Cargill this week withdrew its appeal of a federal ruling that reinstated U.S. Clean Water Act (CWA) protections for the Redwood City Salt Ponds, marking the latest legal victory for environmental groups that have long battled against development of the 1,365-acre site.
CWA protections do not preclude the possibility of development of the salt ponds, but add significant regulatory hurdles to proposed projects. For years, Cargill has expressed interest in developing the site, including a 2012 proposal to build up to 12,000 housing units that was later withdrawn amid public opposition.
In March 2019, an important obstacle to development was removed when the U.S. Environmental Protection Agency (EPA) during President Trump’s administration decided the salt ponds were not subject to CWA protections. At the time, the EPA found that the ponds had been converted to fast land before the CWA’s passage in 1972 and thus no longer qualified as “waters of the United States.”
Local environmental groups challenged the EPA’s decision in court, and in October last year U.S. District Court Judge William Alsup ruled in their favor, finding, in part, that the salt ponds “remain subject to CWA jurisdiction because they are wet” and “have important interconnections to the Bay.”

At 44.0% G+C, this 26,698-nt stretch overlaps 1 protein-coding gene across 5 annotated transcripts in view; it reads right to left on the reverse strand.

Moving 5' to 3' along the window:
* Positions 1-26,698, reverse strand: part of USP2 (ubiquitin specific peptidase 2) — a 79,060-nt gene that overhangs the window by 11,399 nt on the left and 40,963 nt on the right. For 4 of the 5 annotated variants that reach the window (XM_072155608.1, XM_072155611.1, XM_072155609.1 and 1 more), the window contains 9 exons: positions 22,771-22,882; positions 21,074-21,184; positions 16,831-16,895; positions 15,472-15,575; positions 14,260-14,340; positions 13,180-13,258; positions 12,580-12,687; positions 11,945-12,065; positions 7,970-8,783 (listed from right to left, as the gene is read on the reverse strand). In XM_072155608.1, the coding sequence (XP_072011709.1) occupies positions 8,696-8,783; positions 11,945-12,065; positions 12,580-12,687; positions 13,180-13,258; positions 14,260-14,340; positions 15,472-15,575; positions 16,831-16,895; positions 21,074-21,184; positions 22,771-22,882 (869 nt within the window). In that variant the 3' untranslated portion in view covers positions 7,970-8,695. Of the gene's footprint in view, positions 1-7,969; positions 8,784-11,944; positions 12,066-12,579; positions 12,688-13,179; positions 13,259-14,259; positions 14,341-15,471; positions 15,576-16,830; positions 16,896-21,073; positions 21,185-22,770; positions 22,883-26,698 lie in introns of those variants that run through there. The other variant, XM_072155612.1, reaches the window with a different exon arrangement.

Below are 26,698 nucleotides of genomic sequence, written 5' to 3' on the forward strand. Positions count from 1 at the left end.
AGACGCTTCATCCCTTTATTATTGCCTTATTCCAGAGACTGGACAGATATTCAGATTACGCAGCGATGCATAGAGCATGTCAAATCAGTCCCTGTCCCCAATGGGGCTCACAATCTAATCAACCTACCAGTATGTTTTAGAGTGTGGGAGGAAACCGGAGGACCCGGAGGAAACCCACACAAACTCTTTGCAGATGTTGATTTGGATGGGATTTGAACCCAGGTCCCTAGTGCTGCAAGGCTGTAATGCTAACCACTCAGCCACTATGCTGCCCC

Both the EPA and Cargill appealed Judge Alsup’s decision in the final days of the Trump Administration. The EPA, however, withdrew its appeal in February, after President Biden took office. Cargill followed suit this week.
“Given the U.S. Environmental Protection Agency’s withdrawal of the appeal to the Ninth Circuit Court of Appeals, we are also withdrawing our appeal,” David Smith, a spokesperson for Cargill, said in a statement. “Our focus remains protecting environmental resources and working with our neighbors in the Bay Area to consider future uses of the Saltworks site. In the interim, salt harvesting operations at the site will continue.”
David Lewis, executive director of Save the Bay, hopes Cargill will transfer the site to the San Francisco Bay National Wildlife Refuge, “so the salt ponds can be restored to healthy tidal marsh.”
Sejal Choksi-Chugh, executive director of San Francisco Baykeeper, vowed to “continue to watchdog Cargill, as well as Biden’s EPA, to make sure the ponds are afforded Clean Water Act protections.”
“And we’ll keep advocating for the ponds to be restored to functioning tidal wetlands, creating habitat for hundreds of species of plants and animals, and providing a natural buffer that will help protect Bay Area shorelines and communities from climate-driven flooding,” Choksi-Chugh said.